weekend weather storm Sept 2019

A cloud formation is shown Sunday, Sept. 29, 2019, from Barker Road and Bradley Avenue west of Champaign.

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CHAMPAIGN — The final numbers aren’t in yet, but last month is likely to be the fourth-warmest September on record in Champaign.

It would also be the warmest September since 1998, said Illinois State Climatologist Trent Ford.

“The September average temperature in Champaign (not including Monday) is 71.9 degrees, which is 5.7 degrees above normal,” he said.

The average high recorded by the Illinois State Water Survey in September was 83.3, also more than 5 degrees above normal.

“It’s been a very warm September,” Ford said.

Until this past weekend, it was also a relatively dry September, with less than 2 inches of rain.

Nearly as much drenched Champaign over the weekend.

“We almost doubled the monthly rainfall over the weekend,” said Jeff Frame, an associate professor at the UI Department of Atmospheric Sciences. “And that dry period stretched back into July.”

Indeed, much of Champaign, Vermilion, Ford and Iroquois counties were either considered abnormally dry or in moderate drought, according to the U.S. Drought Monitor.

But that was last updated Thursday, and Ford expects the weekend rain to change the drought situation in this week’s report.

“We did receive quite a bit of precipitation in northern Champaign County, Ford County,” he said. “It looks like over the last week, this area, northern Champaign County, got between 1.5 and 2.5 inches of rain. As you move north, Ford and Livingston counties got about 4 inches.”

The weekend storms were caused by a large high-pressure system in the southeastern U.S., Frame and National Weather Service meteorologist Scott Baker said.

Air flows clockwise around a high-pressure system, so warm and humid air was pumped from the Gulf of Mexico and Texas into the Midwest.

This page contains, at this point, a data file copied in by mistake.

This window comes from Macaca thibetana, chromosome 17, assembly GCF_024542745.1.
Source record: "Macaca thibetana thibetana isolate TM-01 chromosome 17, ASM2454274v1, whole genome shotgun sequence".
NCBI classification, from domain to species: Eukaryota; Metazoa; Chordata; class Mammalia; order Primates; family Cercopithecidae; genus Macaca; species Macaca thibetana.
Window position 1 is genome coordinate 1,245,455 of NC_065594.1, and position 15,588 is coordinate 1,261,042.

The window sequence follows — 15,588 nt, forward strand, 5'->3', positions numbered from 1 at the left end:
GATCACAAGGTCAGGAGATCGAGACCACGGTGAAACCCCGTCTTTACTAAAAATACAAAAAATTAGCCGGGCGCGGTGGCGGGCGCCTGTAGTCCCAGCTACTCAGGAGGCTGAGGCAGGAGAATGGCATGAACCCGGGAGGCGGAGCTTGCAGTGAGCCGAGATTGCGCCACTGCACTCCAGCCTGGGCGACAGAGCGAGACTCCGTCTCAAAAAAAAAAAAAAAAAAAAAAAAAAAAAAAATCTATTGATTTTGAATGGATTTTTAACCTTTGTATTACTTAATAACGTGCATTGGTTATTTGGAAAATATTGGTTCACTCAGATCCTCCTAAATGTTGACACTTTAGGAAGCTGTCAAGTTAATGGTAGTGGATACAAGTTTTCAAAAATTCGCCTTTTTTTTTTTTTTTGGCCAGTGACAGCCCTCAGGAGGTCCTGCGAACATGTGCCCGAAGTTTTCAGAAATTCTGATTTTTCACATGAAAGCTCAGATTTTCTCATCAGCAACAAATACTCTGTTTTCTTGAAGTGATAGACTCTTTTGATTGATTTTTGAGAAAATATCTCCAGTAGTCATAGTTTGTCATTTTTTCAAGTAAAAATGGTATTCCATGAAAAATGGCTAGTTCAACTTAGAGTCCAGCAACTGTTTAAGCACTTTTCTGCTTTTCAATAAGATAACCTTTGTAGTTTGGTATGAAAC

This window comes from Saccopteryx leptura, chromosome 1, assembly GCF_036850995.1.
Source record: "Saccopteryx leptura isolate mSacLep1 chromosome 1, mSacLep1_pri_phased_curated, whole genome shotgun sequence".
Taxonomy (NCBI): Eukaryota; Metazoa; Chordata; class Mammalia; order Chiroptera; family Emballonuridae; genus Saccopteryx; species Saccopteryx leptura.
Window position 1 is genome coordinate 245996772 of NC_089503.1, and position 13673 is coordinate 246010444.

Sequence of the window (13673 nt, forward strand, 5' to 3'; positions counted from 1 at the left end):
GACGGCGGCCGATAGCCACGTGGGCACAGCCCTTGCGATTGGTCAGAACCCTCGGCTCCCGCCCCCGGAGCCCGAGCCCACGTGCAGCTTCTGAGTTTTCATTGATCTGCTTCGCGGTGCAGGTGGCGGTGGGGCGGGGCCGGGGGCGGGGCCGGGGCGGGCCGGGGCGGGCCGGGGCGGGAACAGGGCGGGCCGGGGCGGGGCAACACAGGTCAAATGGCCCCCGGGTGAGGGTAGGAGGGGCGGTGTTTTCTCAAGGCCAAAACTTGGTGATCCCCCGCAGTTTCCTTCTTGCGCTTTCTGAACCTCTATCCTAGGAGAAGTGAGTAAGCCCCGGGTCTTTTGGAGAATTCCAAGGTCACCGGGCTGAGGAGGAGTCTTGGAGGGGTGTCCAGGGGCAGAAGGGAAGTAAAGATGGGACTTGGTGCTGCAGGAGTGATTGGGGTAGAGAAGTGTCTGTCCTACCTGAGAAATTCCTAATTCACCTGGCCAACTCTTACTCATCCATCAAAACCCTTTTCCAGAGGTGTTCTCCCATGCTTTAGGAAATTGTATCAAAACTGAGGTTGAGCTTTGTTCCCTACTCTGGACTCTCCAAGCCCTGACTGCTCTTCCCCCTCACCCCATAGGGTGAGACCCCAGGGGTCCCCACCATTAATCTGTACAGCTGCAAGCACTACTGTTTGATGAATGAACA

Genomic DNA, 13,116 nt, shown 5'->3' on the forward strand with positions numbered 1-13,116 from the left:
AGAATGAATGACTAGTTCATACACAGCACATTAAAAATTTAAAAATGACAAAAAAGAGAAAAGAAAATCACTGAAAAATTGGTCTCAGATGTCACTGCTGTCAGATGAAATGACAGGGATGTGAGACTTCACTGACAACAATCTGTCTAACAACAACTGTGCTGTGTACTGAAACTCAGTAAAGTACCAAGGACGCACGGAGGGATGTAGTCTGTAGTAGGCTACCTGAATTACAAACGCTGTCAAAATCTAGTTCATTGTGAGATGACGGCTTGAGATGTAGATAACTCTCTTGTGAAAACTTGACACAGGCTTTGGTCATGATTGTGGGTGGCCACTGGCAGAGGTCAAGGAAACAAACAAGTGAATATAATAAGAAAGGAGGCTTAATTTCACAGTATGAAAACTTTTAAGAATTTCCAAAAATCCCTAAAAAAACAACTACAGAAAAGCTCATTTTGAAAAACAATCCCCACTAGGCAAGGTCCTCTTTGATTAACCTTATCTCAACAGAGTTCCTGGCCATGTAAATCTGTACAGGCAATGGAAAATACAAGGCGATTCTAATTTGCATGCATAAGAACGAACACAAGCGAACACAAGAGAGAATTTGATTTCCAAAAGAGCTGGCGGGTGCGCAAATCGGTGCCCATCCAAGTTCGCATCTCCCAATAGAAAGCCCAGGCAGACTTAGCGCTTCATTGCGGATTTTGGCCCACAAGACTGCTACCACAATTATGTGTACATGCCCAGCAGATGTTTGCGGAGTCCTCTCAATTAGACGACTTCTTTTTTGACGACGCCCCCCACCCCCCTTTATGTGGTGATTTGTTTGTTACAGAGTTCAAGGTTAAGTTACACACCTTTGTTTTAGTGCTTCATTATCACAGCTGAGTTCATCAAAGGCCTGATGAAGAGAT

“What that’s been able to do is bring us numerous waves of heavy rainfall and thunderstorms,” Baker said.

The storms were good “from a drought-monitoring standpoint,” Ford said. “But I’m not sure what that means for folks trying to get into the fields and get their crops dried down.”

For Mark Pflugmacher, who farms across northern Champaign County, the rain knocked some of the leaves off the soybeans, which should help them “ripen up more even.”

But for corn, he said “it didn’t really help much.”

For many farmers, their corn is mostly done growing, and they’re waiting for it to become dry enough to take to a grain elevator.

“The rain would have been very helpful in July,” said Pflugmacher, who started harvesting a bit last week.

Only 4 percent of Illinois corn has been harvested, down from 45 percent a year ago, according to the U.S. Department of Agriculture.

And only 1 percent of Illinois soybeans have been harvested, down from 32 percent this time last year.

Local farmers were hit by a rainy spring, which led to late planting, and a dry summer, stunting growth.

About 45 percent of Illinois corn and soybeans are considered to be in good or excellent condition; at this time last year, that figure was 80 percent.

After a couple more days of high heat, more storms are expected Wednesday night into Thursday morning, Baker said.

“Once that comes through, we’ll cool down to temperatures that are more fall-like and more near normal this time of year, to lows in the mid- to upper-40s and highs in the mid-60s or so,” Baker said.

Frame said he’s looking forward to a more “autumnal feel.”

“I like having the windows open at home,” he said. “Obviously, when it’s 90 degrees and humid, you can’t really do that.”